Quaternary fossil faunas from caves on Mt Cookson, North Canterbury, South Island, New Zealand

T. H. Worthy, R. N. Holdaway

Research output: Contribution to journalArticle

55 Citations (Scopus)

Abstract

The late Quaternary fossil vertebrate faunas from caves and cliff sites in the limestone of Mt Cookson, near Waiau in North Canterbury, are described. These faunas allow documentation of faunal changes in the area, over the last 40, 000 years, and reveal differences from other previously studied areas that are related to climate. Pitfall faunas from the numerous potholes dominate the deposits, but three predator‐accumulated deposits, attributed to the New Zealand falcon Falco novaeseelandiae, were found. The deposits in Merino Cave and Holocene Hole were studied in detail. Merino Cave had two distinct fossil faunas, from which six radiocarbon dates were obtained, showing that deposition spanned the Otiran Glacial period, between 38, 000 yrs BP and 14, 000 yrs BP. The older of the two Merino Cave faunas, dated at about 38, 000 yrs BP, is the first extensive assemblage for the mid‐Otiran period from New Zealand. The moa fauna was dominated by the heavy‐footed moa Pachyornis elephantopus, but the stout‐legged moa Euryapteryx geranoides, upland moa Megalapteryx didinus, large bush moa Dinornis novaezealandiae, and slender moa D. struthoides were present. Carinates included the following: Eyles’s harrier Circus eylesi, adzebill Aptornis defossor, large kiwis Apteryx australis or A. haastii, weka Gallirallus australis, New Zealand quail Coturnix novaezelandiae, Finsch's duck Euryanas finschi, kea Nestor notabilis, laughing owl Sceloglaux albifacies, and owlet‐nightjar Aegotheles novaezealandiae. This assemblage indicates an open shrubland ‐grassland environment. The younger Merino Cave fauna was deposited between 20, 000 and 14, 000 years ago, during the last major glacial advance at the coldest time of the Otira Glaciation. Only moa bones were present, and P. elephantopus again dominated the fauna. This late Otiran population comprised larger individuals than did the mid‐Otiran population, indicating mean size of individuals got bigger as the climate cooled. Holocene Hole had a rich deposit of small birds dating from the late Holocene, between 3, 000 and 2, 400 yrs BP. This fauna was deposited when continuous beech forest clothed the landscape. By then the large emeids P. elephantopus, E. geranoides, and M. didinus had been replaced in the fauna by the little bush moa Anomalopteryx didiformis in association with the large bush moa D. novaezealandiae. New Zealand quail and pipits Anthus novaeseelandiae were absent from the local fauna which was dominated by a range of forest species. However, the presence ofadzebills and Finsch's ducks, both absent in Holocene forests farther west, reflects the low rainfall and seasonal dryness of the area. Several species of petrels were present on Mt Cookson: Mottled petrels Pterodroma inexpectata. Cook's petrel Pterodroma cookii, shearwaters Puffinus sp., and diving petrels Pelecanoides urinatrix. The falcon deposits were dominated by bones of kiore Rattus exulans, and included a few bones of species introduced to New Zealand by Europeans, indicating that most of the remains were deposited in the last 800 years, or during the post‐human contact period. However, bones of a wide range of bird species, numerically dominated by parakeets Cyanoramphus sp., were also present. Quail and pipit were common, and ternbirds Bowdhria punctala were present, indicating the re‐establishment of shrublands or grasslands in the area during the post-human period. A small amount of material was older, as indicated by preservation characteristics and a single date of about 2, 000 yrs BP. This older material contained the following species not present in material of postrat age: wrens Xenicus sp., snipe Coenocorypha cf. aucklandica, short-tailed bats Mystacina sp., Duvaucel's gecko Hoplodactylus duvaucelii, and tuatara Sphenodon sp. These taxa are now extinct or confined to rat-free islands, so these fossil records support the contention that kiore were responsible for the reduction in their mainland ranges.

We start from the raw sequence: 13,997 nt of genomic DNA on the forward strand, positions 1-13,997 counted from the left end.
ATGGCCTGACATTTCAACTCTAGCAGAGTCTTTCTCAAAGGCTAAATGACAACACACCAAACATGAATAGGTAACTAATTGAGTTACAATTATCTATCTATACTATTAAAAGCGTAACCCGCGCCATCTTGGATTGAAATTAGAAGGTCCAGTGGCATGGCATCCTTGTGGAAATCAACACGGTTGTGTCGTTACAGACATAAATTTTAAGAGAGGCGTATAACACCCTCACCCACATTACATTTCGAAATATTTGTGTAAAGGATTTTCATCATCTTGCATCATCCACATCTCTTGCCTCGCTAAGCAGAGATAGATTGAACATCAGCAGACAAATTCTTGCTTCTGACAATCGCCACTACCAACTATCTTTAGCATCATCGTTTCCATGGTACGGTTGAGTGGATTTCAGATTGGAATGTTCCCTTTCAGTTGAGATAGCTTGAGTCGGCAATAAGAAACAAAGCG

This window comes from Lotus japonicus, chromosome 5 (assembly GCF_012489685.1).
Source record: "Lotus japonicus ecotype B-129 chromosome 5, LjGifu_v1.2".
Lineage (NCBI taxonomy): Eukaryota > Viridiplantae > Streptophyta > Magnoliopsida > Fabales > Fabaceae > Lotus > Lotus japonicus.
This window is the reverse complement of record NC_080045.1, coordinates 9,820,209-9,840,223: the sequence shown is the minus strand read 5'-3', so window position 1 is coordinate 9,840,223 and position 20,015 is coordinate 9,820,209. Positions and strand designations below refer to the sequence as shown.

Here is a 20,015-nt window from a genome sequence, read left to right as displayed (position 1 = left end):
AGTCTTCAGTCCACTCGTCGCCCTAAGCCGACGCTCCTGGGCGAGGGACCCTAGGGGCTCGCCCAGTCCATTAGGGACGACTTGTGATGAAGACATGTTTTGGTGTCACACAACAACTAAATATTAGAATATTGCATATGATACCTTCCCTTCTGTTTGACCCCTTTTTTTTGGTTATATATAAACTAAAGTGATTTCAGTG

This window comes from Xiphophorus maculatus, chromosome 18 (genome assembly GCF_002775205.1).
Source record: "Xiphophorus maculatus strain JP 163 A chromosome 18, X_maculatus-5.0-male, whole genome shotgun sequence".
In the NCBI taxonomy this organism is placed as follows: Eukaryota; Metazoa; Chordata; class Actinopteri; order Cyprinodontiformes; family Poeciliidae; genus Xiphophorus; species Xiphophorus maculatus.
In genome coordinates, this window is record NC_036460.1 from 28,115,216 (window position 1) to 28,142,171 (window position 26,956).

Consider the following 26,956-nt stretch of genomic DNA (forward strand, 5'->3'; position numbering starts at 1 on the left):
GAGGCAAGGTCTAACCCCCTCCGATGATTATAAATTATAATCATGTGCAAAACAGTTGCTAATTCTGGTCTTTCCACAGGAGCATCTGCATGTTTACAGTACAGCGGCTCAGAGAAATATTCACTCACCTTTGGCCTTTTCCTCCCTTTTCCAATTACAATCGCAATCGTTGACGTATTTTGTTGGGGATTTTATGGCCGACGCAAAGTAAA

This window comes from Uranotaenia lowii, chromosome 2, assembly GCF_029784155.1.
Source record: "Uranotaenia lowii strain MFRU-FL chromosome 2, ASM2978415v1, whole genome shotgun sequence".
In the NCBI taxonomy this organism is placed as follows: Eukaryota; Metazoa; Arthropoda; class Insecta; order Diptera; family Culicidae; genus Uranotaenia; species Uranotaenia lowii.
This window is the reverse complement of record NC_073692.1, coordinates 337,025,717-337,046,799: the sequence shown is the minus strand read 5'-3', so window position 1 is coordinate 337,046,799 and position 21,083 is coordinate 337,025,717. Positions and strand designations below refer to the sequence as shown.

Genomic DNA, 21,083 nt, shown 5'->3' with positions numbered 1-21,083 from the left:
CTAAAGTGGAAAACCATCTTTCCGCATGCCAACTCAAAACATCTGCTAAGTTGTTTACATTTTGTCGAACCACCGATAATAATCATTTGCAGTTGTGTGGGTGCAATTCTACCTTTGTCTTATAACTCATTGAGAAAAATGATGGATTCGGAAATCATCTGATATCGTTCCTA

Original languageEnglish
Pages (from-to)333-370
Number of pages38
JournalJournal of the Royal Society of New Zealand
Volume25
Issue number3
DOIs
Publication statusPublished - Sep 1995
Externally publishedYes

Keywords

  • Caves
  • New Zealand
  • North Canterbury
  • Palaeofauna
  • Quaternary
  • South Island
  • Taphonomy

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